Reader reviews and comments on Meet Me at the Museum, plus links to write your own review.

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Meet Me at the Museum

by Anne Youngson

Meet Me at the Museum by Anne Youngson X
Meet Me at the Museum by Anne Youngson
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  • First Published:
    Aug 2018, 224 pages
    Paperback:
    Aug 6, 2019, 288 pages

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There are currently 33 reader reviews for Meet Me at the Museum
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Kay K. (Oshkosh, WI)

Meet Me Where?
Meet Me at the Museum by Anne Youngson is unusual in that the entire story unfolds through correspondence between two people who have never seen each other, one in England and one in Denmark. I thought the premise of starting this correspondence because of a prehistoric man, 2,000 years old, was odd. I really never understood the significance of the Tollund Man to the story, except it got things going and it was something that had made Tina feel special because the archeologist who discovered the man dedicated his book to her and her classmates. The author had a personal connection to the find and so it must be her inspiration for creating this two people. I found the book thought provoking as these two unlike individuals, Kristian and Tina, became best of friends. Both of them were at a time in life when both have less time ahead then they have behind them. Both are questioning if they have made the correct choices in their lives. A reader of a certain age may find they also may have these same questions about their own life. As Tina and Kristian share their lives, their observations, and their hopes for their futures, they help each other make things clearer. The reader may also find some live questions become clearer. The writers are working through sadness, regret, but the message is a hopeful one. Should a person stop to pick the raspberries along the way? Should one look for new ones to pick? Does age matter when changing direction in a person's life? The characters are likable, believable, and the reader will cheer them on. I enjoyed the book.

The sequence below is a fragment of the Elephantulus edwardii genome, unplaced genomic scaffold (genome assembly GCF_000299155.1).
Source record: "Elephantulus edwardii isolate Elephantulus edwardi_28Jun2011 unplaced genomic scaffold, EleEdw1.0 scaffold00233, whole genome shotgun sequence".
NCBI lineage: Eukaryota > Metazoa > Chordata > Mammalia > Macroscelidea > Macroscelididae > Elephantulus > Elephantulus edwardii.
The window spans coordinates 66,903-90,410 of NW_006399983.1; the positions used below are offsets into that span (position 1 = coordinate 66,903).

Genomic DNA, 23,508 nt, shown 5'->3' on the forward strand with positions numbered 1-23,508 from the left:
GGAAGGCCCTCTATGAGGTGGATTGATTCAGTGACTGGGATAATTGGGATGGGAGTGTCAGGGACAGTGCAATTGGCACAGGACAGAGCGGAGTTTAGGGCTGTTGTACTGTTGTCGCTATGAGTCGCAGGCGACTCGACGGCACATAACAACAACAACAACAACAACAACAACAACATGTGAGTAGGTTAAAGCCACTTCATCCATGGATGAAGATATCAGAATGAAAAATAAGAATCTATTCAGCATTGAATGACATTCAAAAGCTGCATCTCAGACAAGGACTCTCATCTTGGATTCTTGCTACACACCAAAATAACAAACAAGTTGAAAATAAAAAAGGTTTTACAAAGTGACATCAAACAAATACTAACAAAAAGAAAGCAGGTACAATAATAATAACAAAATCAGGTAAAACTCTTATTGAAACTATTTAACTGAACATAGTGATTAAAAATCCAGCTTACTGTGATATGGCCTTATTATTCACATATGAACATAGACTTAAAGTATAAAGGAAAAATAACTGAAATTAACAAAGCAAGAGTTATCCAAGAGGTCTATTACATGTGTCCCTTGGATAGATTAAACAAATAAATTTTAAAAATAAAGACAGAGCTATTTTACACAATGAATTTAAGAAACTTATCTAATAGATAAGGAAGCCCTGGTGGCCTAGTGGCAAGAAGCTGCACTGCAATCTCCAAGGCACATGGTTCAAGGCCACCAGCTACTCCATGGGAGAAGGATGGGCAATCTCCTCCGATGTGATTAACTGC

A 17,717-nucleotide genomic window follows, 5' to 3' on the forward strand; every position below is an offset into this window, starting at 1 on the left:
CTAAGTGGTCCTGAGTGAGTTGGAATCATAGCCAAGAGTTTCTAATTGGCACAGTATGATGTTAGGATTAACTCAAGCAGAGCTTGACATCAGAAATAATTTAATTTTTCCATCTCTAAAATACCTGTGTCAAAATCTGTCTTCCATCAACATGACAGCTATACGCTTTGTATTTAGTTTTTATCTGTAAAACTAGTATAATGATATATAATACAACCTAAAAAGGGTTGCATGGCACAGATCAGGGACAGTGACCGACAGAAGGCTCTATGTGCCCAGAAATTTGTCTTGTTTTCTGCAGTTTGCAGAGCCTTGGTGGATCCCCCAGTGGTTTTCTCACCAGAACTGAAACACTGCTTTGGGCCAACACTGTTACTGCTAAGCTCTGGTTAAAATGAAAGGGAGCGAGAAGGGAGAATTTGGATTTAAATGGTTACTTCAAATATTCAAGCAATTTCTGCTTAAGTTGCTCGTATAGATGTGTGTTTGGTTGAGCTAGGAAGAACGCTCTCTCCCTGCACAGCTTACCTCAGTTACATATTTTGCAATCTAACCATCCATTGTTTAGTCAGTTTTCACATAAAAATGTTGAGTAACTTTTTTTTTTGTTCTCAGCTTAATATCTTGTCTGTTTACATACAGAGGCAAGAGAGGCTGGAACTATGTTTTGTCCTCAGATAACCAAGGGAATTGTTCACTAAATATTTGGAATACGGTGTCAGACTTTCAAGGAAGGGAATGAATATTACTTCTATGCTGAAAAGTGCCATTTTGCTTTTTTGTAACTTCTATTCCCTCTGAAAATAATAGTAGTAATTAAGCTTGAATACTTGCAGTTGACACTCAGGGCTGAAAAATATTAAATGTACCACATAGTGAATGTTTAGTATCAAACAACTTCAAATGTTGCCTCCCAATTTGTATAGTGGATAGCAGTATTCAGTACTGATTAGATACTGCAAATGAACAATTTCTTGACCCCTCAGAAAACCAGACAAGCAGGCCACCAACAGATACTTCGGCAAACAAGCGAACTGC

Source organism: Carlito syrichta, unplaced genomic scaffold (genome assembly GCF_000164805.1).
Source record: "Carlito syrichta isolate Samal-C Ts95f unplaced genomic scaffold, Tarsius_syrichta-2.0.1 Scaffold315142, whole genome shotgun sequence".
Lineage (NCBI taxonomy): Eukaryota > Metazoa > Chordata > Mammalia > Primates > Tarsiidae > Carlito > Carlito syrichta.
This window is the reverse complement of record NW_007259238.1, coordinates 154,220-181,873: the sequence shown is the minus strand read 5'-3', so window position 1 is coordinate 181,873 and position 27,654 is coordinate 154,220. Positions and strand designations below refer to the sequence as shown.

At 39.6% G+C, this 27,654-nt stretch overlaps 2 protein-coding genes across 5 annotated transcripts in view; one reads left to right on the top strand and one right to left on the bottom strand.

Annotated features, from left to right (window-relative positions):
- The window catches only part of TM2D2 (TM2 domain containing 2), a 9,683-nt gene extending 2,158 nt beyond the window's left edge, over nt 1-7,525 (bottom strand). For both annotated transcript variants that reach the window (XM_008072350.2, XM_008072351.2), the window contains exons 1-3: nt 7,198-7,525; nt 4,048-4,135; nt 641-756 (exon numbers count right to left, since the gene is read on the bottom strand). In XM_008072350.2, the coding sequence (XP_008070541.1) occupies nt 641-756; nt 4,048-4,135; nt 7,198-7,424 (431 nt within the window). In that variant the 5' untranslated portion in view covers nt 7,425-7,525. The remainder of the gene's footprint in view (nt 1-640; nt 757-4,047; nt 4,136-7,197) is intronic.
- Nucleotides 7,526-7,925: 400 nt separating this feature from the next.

Marci G. (Sicklerville, NJ)

Possibility
Enjoyed this book immensely. Living in 2 different countries, an older couple write to each other about a common interest. They share their past and current lives. The beauty of this book is its elegant simplicity.
Esther L. (Newtown, PA)

Meet me at the Museum
With thanks to BookBrowse for the chance to review Meet Me at the Museum. The photo of the author, Anne Youngson ,is close to the image I had of her main character Tina Hopgood. Both are grandmothers living on farms in England but I hope that the author has a happier marriage and enjoys her life choices more!

Tina's marriage has been more duty than love and when she begins an unexpected correspondence with a Danish Museum director everything begins to change. The book is written in the form of the letters that they exchange...opening themselves to a new friendship and understanding.

It is a charming story celebrating second chances. Not sure if my book club would find it to their liking but it would open a lively discussion to their own dreams and realities.
Amy E. (Delaware, OH)

Meet Me at the Museum -- or not
Having reached the age the author refers to as being "more behind us than ahead of us", I have a policy of giving a book a short period of time to engage me. If it fails to, I put it aside, however as I had a review to write, that was not possible. While the book was a slow starter, I soon found myself looking forward to each letter as much as Tina and Kristian. Their long distance relationship provide much food for thought and I enjoyed the book